This week the Syrian regime announced that it was prepared to enter peace talks ‘without conditions’. Almost immediately members of the opposition rejected the claim. It’s not entirely surprising – previous ceasefires that the regime has signed up to have been breached within hours of them starting.
But let’s for one minute assume that this time the peace talks ended the war – let’s pretend that the bombs stopped falling, that the guns fell silent – would it make a difference? I’m not so sure it would – I can’t see how the nation can simply return to any form of normality after the horrors so many of the people have been exposed to over the past half a decade.
A few years ago I was chatting to a sales assistant in a Dubai shop – he was clearly shaken – and then he explained why: “Sorry, but I have just found out that my two cousins were killed by a mortar in Syria,” he explained. “My mother had just walked them to the bus stop on their way to school. As the bus drove away the mortar fell – they were killed instantly in front of her.”
This man’s mother is not alone. Internally displaced people living in Syria have faced war-related violence for half a decade. There have been hundreds of thousands of people killed and millions displaced.
These people cannot be expected to simply forget these things they see. The parents who pull the lifeless bodies of their babies from the rubble of their homes, their children who look on as they do it.
If a country is to return to peace and stability, then surely it needs a peaceful and stable population.Peter Harrison
The World Health Organization has documented that these people suffer a wide spectrum of emotional problems, from the most basic of anxiety and sadness, to loss of control and hopelessness.
They suffer physical complaints, loss of appetite, and social and behavioral problems, such as withdrawal, aggression and interpersonal difficulties are also common.
As a result, more than half of those researched have experienced mental illness, including post-traumatic stress disorder and depression. Researchers also found that 40% of adult refugees experienced nightmares, and 50% had vivid flashbacks reliving traumatic events they had been exposed to.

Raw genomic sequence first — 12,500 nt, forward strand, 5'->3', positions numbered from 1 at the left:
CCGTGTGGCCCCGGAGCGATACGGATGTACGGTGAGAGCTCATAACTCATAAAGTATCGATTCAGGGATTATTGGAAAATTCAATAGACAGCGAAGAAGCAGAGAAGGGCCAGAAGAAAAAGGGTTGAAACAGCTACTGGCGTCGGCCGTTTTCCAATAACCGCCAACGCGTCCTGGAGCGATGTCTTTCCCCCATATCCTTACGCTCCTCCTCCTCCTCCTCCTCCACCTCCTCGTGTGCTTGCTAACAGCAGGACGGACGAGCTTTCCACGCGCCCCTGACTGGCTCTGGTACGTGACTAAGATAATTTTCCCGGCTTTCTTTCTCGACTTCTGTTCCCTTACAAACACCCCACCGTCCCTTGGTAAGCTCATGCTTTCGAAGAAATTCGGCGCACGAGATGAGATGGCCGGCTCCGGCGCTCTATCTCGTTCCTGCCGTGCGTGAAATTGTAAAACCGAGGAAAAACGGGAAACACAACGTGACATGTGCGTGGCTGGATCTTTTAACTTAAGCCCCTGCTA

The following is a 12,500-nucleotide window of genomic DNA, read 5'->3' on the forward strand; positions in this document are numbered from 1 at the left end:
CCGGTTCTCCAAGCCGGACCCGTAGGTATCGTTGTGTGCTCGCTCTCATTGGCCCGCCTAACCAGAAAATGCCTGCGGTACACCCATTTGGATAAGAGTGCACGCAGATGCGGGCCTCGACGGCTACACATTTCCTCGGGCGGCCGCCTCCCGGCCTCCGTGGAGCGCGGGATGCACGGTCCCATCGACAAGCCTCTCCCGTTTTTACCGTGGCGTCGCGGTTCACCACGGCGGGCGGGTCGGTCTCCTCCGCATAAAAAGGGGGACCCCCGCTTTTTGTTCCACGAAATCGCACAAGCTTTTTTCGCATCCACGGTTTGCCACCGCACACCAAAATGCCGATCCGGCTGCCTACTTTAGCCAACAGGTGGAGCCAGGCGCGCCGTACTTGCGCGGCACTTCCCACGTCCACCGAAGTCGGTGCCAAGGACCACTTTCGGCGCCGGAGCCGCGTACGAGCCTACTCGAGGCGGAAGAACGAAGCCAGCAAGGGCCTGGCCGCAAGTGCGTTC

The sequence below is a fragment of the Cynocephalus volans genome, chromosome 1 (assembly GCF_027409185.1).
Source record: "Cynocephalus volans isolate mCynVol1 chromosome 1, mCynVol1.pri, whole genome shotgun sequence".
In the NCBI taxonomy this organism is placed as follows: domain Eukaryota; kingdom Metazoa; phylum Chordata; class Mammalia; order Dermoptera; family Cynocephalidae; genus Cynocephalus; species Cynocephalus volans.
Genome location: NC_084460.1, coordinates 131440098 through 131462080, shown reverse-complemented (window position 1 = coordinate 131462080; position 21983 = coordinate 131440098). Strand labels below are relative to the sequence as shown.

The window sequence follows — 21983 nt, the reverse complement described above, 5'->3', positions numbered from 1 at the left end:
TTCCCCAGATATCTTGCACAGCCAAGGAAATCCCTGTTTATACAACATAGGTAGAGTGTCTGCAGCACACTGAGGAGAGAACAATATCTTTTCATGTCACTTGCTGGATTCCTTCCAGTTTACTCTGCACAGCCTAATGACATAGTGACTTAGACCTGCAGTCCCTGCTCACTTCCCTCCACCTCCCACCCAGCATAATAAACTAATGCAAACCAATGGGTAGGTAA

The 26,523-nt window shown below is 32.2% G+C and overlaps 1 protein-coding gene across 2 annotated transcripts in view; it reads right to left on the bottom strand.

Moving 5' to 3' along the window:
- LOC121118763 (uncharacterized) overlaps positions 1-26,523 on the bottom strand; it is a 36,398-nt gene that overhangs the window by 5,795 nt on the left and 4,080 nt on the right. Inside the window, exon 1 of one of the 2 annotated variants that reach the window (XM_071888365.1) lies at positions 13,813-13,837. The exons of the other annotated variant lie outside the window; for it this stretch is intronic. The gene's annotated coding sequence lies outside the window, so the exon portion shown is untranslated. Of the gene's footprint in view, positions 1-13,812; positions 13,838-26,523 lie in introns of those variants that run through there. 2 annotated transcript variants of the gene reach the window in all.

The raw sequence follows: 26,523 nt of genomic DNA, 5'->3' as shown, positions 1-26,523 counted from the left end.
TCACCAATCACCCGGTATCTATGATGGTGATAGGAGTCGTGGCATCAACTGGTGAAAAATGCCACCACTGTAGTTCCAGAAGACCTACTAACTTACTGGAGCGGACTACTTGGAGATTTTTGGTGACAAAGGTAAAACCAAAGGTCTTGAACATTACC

Fatigue, fear and loss of control
In 2013 research carried out by UNESCO revealed that 8.1 million Syrians were displaced inside their own country - half of these people were children struggling to survive and cope with the crisis. And these children are not going to school – there’s a whole generation of children of school age currently receiving no education.
Those living within Syria in areas around places like Damascus, were confirmed as suffering high levels of fatigue, fear and loss of control, as well as family separation due to displacement and shifts in gender roles.
These figures were compiled in 2013 – I can only assume things have got much worse with the rise of ISIS and Nusra Front, as well as the intensification of bombing in built up areas.
Syria is not alone - in Afghanistan – a once wealthy and aspirational nation – which was exposed to almost two decades of war, a study of 799 adults aged 15 and above revealed 62% suffered traumatic events over the previous 10 years.
The researchers also found depression in nearly 70% of respondents, while more than 72% suffered anxiety and 42% showed signs of post-traumatic stress disorder.
If a country is to return to peace and stability, then surely it needs a peaceful and stable population – I cannot see how the people of Syria can hope for that any time soon – irrespective of any peace agreement.
There’s an image from Syria that has stuck with me for some time – a picture of a man desperately scrambling through the rubble of a building that has just been hit by a barrel bomb. At one point he stops, the look of desperation on his face is heart breaking. He holds his head, then grabs at the debris beneath him.
Another man tries to console him and lead him away, the grief-stricken man resists, he is now sobbing uncontrollably, he sits back down and weeps. What I have watched is a man so utterly desperate and emotionally broken, he’s helpless – his emotional pain is visible.
There’s similar imagery of two children and a man sitting in a street, there’s a small boy crying, again uncontrollably. A bomb has fallen where he lives, where he was no doubt playing with friends moments before. Then the camera pans round, the boy continues to sob – a body is carried past him – again, will he ever be able to forget this? I doubt it.
I can’t even start to imagine the pain these people are going through, whatever has caused it, whatever they have seen, whatever (or whoever) they have lost, you can’t take that away. They can’t un-see these things. And so when I hear of the Syrian government talking about entering peace talks, I am left wondering if the Syrian people will ever, or indeed can return to any sense of normality.
If I saw stuff like these people are exposed to I could seek help from counsellors. I could take my hour on the couch and pour my heart out – but a nation of war-scared people aren’t going to be able to do this.
Peter Harrison is a British photojournalist who has worked for print, digital and broadcast media in the UK and the UAE. He’s covered everything from farming in the south west of England, to the war in Afghanistan. He is a senior journalist with Al Arabiya English.